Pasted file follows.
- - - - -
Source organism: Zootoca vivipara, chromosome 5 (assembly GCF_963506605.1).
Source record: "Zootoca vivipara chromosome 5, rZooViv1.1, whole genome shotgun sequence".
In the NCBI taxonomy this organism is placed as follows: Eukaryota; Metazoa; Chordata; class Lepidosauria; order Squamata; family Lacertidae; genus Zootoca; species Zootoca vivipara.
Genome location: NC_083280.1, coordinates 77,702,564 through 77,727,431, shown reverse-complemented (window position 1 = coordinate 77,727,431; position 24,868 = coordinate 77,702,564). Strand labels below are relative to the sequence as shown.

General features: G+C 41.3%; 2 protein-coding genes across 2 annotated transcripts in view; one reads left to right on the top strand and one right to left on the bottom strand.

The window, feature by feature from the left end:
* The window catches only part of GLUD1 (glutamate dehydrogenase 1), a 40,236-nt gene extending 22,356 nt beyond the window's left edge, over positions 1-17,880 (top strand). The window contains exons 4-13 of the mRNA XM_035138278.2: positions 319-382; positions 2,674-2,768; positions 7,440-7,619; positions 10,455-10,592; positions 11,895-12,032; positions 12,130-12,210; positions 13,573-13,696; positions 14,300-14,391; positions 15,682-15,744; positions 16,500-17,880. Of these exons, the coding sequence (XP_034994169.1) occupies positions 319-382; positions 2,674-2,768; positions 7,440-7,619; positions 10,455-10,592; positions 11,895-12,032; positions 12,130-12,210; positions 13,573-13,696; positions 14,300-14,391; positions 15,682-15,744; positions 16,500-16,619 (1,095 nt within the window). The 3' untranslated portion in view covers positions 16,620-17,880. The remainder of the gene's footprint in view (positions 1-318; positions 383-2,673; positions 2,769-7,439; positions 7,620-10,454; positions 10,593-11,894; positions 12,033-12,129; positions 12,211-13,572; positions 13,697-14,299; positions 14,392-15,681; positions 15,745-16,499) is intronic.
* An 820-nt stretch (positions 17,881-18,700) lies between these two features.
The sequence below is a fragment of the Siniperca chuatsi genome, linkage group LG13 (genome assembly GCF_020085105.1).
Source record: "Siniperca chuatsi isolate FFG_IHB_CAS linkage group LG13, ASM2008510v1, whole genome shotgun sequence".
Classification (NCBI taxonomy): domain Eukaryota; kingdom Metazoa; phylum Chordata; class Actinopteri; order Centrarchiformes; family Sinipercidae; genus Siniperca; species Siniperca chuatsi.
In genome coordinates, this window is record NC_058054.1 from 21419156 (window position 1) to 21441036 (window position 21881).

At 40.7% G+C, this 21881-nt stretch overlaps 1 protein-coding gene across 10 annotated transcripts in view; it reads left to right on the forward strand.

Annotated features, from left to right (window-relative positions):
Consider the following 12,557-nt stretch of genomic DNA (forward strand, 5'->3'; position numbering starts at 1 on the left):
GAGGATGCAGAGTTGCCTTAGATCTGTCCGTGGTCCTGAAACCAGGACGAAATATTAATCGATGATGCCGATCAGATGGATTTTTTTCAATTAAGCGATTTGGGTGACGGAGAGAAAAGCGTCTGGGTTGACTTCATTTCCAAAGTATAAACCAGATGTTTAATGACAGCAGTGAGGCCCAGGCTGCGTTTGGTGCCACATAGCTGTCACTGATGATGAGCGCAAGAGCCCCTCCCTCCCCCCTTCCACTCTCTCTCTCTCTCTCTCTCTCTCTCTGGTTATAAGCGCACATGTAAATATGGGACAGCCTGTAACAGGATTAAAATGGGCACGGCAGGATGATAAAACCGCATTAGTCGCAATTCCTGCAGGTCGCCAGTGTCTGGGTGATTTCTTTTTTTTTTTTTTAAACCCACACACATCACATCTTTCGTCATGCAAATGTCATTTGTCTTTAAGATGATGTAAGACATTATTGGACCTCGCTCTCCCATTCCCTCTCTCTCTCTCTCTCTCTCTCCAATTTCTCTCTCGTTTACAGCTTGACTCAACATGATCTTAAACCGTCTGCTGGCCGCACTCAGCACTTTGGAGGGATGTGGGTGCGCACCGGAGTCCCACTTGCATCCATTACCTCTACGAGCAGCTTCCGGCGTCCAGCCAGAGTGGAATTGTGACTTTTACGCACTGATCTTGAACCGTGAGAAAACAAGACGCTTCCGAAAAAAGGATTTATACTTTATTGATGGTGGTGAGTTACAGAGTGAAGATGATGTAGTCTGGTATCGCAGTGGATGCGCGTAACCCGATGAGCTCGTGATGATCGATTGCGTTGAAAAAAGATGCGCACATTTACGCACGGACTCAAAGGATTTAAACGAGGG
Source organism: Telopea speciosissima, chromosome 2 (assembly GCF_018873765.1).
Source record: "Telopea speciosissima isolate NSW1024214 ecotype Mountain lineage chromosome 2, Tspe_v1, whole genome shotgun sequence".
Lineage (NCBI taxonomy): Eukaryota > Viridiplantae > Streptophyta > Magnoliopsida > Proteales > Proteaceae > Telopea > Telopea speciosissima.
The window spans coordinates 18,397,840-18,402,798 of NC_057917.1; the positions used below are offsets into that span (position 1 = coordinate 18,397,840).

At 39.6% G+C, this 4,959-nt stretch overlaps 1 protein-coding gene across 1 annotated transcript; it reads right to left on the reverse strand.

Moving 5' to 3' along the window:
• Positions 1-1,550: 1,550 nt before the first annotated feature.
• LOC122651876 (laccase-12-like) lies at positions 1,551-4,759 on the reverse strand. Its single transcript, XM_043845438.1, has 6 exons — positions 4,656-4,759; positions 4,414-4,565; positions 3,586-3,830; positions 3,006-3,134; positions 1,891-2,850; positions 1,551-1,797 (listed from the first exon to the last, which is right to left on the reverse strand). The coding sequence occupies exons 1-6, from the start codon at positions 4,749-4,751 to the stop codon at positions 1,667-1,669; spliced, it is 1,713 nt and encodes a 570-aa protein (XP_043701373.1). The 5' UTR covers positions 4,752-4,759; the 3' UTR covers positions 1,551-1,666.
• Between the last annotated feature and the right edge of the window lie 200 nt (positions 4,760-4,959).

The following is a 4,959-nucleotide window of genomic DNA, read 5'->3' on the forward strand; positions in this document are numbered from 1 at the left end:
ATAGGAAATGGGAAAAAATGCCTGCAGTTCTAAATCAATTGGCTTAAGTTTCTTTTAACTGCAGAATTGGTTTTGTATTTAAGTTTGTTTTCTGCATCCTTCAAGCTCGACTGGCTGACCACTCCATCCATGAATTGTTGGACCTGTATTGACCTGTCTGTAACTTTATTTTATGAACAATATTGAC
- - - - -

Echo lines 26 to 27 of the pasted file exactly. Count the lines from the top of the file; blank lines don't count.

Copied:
The following is a 4,959-nucleotide window of genomic DNA, read 5'->3' on the forward strand; positions in this document are numbered from 1 at the left end:
ATAGGAAATGGGAAAAAATGCCTGCAGTTCTAAATCAATTGGCTTAAGTTTCTTTTAACTGCAGAATTGGTTTTGTATTTAAGTTTGTTTTCTGCATCCTTCAAGCTCGACTGGCTGACCACTCCATCCATGAATTGTTGGACCTGTATTGACCTGTCTGTAACTTTATTTTATGAACAATATTGAC